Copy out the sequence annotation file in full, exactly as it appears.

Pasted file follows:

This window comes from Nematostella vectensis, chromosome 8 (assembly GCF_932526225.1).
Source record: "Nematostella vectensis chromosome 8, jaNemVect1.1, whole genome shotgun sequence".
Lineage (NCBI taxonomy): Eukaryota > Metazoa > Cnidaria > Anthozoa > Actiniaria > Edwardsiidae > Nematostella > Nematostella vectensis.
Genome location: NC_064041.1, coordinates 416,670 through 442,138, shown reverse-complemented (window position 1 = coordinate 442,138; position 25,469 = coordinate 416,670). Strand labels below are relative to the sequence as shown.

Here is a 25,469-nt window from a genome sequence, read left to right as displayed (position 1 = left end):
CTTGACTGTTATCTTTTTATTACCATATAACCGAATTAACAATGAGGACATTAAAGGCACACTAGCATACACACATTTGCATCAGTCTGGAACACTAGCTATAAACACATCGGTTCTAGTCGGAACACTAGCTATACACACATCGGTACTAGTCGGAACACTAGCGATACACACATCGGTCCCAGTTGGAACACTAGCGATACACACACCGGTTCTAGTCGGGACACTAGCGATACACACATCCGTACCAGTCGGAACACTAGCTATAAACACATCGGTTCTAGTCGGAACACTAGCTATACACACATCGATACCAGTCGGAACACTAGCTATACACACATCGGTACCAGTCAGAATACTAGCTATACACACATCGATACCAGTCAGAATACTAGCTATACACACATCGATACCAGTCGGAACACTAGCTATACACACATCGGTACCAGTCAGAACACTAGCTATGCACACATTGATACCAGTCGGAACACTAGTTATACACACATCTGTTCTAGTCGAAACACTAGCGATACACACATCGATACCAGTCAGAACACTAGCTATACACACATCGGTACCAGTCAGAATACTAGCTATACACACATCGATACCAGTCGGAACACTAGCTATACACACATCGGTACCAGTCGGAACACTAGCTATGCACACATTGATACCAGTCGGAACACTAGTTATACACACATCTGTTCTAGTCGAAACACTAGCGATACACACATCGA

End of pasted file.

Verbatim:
This window comes from Nematostella vectensis, chromosome 8 (assembly GCF_932526225.1).
Source record: "Nematostella vectensis chromosome 8, jaNemVect1.1, whole genome shotgun sequence".
Lineage (NCBI taxonomy): Eukaryota > Metazoa > Cnidaria > Anthozoa > Actiniaria > Edwardsiidae > Nematostella > Nematostella vectensis.
Genome location: NC_064041.1, coordinates 416,670 through 442,138, shown reverse-complemented (window position 1 = coordinate 442,138; position 25,469 = coordinate 416,670). Strand labels below are relative to the sequence as shown.

Here is a 25,469-nt window from a genome sequence, read left to right as displayed (position 1 = left end):
CTTGACTGTTATCTTTTTATTACCATATAACCGAATTAACAATGAGGACATTAAAGGCACACTAGCATACACACATTTGCATCAGTCTGGAACACTAGCTATAAACACATCGGTTCTAGTCGGAACACTAGCTATACACACATCGGTACTAGTCGGAACACTAGCGATACACACATCGGTCCCAGTTGGAACACTAGCGATACACACACCGGTTCTAGTCGGGACACTAGCGATACACACATCCGTACCAGTCGGAACACTAGCTATAAACACATCGGTTCTAGTCGGAACACTAGCTATACACACATCGATACCAGTCGGAACACTAGCTATACACACATCGGTACCAGTCAGAATACTAGCTATACACACATCGATACCAGTCAGAATACTAGCTATACACACATCGATACCAGTCGGAACACTAGCTATACACACATCGGTACCAGTCAGAACACTAGCTATGCACACATTGATACCAGTCGGAACACTAGTTATACACACATCTGTTCTAGTCGAAACACTAGCGATACACACATCGATACCAGTCAGAACACTAGCTATACACACATCGGTACCAGTCAGAATACTAGCTATACACACATCGATACCAGTCGGAACACTAGCTATACACACATCGGTACCAGTCGGAACACTAGCTATGCACACATTGATACCAGTCGGAACACTAGTTATACACACATCTGTTCTAGTCGAAACACTAGCGATACACACATCGA